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Which is the best path to take – a mentor program or a mentor culture? I get asked that question periodically but the one that seems to be the most asked lately is tell me why my organization would want to implement mentoring. It sounds like it would be far too much work and we don’t have the time to do this.

I have provided some links for you below that can provide you some insight into why you would want to take this journey. Some of the key ones that I see are; encouraging retention, reducing turnover and turnover costs, increased productivity, increased communication between teams and within the teams, knowledge transfer and the creation of a learning and development environment. Now we need to understand that most of these benefits can be realized whether we decide to implement a mentor program or a mentor culture. I have recommended in the past that we start with a mentor program and then it can evolve to a mentoring culture. For me with a mentor culture it draws on a combination of formal and informal mentoring. That would be the desired state.

I have mentioned the creation of a learning and development environment and I want to touch on that aspect briefly. During times of tight fiscal restraints in your organization one of the first things to disappear is your training budget. Trying to get creative in showing your employees that they do matter becomes an overwhelming challenge for some organizations. The creation of a mentoring culture can help alleviate that as it becomes a way of life in the organization. I know that when I get up in the morning and go to work I am going to learn something. It may be on a personal level or a professional level but I will learn something. I am working with a young person that is in the customer service industry and there have been some customer service challenges. In a very short period of time we have made some significant growth in changing the behavior to one that is more positive and have also discovered some things about them self. In a mentoring culture there would be the trust and the relationship with co-workers that this may be able to be addressed internally. In this situation the organization brought in a professional mentor from outside the organization. Each organization will deal with situations like this in a manner that works the best for them.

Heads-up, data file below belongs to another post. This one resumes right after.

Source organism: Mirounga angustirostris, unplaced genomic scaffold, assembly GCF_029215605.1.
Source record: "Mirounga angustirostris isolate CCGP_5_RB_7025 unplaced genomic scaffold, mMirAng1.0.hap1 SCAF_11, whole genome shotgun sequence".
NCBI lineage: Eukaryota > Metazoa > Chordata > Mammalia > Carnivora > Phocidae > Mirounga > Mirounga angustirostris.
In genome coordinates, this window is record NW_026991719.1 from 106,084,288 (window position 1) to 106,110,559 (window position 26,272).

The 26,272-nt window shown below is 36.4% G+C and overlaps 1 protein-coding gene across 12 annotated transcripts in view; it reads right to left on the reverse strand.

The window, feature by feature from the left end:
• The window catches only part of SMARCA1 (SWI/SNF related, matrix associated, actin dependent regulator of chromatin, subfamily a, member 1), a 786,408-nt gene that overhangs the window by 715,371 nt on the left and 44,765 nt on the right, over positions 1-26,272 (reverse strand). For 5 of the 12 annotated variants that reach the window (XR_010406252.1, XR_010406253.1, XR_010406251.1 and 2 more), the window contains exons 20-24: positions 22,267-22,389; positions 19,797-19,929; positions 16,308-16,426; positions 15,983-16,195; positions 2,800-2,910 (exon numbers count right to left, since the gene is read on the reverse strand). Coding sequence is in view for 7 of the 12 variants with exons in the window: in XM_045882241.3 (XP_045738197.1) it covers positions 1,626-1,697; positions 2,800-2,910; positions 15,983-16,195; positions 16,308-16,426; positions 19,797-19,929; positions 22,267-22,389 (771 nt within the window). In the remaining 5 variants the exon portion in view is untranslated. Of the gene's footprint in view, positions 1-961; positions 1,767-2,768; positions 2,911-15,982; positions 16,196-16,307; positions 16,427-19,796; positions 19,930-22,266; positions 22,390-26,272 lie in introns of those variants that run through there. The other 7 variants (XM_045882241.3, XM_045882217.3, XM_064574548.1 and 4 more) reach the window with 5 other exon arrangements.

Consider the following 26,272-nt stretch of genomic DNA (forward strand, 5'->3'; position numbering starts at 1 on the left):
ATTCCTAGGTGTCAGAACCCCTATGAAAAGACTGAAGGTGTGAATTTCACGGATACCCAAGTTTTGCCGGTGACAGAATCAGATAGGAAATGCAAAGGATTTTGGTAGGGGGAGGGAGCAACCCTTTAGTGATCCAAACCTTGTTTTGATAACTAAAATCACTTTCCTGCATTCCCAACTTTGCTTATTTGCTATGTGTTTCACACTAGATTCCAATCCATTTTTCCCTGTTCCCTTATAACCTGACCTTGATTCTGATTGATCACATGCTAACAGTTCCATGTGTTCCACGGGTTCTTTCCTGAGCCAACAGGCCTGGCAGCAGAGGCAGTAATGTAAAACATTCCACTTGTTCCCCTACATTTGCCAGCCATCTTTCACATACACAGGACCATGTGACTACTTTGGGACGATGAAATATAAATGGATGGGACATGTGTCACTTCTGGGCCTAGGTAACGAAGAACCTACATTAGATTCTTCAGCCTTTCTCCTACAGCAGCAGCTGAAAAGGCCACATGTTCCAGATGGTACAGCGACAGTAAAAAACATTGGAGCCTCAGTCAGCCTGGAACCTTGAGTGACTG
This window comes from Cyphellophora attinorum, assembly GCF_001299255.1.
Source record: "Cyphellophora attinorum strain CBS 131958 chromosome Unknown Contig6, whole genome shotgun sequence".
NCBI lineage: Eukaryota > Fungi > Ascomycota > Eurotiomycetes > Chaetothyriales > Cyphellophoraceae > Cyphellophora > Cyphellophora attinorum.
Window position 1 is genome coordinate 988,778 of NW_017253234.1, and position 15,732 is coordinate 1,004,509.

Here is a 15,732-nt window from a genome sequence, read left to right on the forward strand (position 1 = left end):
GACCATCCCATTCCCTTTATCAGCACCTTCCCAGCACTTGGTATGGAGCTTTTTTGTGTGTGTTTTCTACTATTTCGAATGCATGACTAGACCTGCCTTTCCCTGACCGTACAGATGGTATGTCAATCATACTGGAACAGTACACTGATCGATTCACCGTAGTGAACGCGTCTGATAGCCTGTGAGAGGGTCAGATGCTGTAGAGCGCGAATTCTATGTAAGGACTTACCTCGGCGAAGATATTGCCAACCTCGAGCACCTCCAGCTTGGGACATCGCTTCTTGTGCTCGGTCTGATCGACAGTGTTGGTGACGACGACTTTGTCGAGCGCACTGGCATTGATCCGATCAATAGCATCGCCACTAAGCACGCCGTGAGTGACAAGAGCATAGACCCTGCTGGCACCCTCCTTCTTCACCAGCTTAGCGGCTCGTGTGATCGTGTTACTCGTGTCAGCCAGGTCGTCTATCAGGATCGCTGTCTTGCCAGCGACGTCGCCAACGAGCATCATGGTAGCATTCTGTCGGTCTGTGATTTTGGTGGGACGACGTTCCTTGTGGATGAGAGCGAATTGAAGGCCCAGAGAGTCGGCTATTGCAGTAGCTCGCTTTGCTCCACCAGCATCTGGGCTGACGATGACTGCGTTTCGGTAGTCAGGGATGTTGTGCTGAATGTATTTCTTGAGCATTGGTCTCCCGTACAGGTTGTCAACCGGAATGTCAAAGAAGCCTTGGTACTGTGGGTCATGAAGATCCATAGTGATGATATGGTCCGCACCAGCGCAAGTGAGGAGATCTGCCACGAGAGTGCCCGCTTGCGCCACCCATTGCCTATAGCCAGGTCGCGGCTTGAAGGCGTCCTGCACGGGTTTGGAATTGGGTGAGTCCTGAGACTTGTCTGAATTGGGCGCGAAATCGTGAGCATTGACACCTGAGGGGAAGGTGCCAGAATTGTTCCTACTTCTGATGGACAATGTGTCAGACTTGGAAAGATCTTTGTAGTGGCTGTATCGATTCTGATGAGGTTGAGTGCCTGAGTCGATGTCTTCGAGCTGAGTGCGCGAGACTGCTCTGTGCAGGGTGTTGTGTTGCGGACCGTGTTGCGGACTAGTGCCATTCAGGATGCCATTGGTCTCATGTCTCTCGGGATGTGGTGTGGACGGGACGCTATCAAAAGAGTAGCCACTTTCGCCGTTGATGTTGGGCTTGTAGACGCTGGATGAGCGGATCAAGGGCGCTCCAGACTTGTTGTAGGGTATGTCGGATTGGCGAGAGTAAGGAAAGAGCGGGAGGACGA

If I want to implement a mentor culture what do I need to do? The very first thing is to identify the business problem that you are trying to solve with mentoring. Without this step it is hard for us to validate the success of the journey. An example of a business problem could be to lower the turnover rate or to lower the disengagement level in the organization. Once you have that then you need to make sure that you have corporate support. From there we can roll up our sleeves and get to work. We would want a communication strategy, identify some champions for the journey, provide training, and determine if we want to add a mentor program to the mix or just go with the mentor culture initiative. There are a couple of other things that you would want to consider but this gives you a sense of the journey that lies ahead.

At the end of the day implementing a mentoring culture will most definitely move your organization forward and provide your employees with the tools they need to continue to be successful on a personal and professional basis. Your organization will be seen as one that cares about its employees and that it has a continuous learning and development environment. Employees will want to get up in the morning and come to work. All of this is possible with the “gift of mentoring”. “Can your organization afford not to?”



  1. http://www.management-mentors.com/about/corporate-mentoring-matters-blog/bid/92868/How-can-your-organization-benefit-from-a-mentoring-program
  2. https://www.wict.org/mcs/chapters/chicago/Documents/Mentoring_Culture.pdf
  3. http://irc.queensu.ca/sites/default/files/articles/creating-a-mentoring-culture-for-organizational-success-a-guideline-for-successful-mentoring-programs.pdf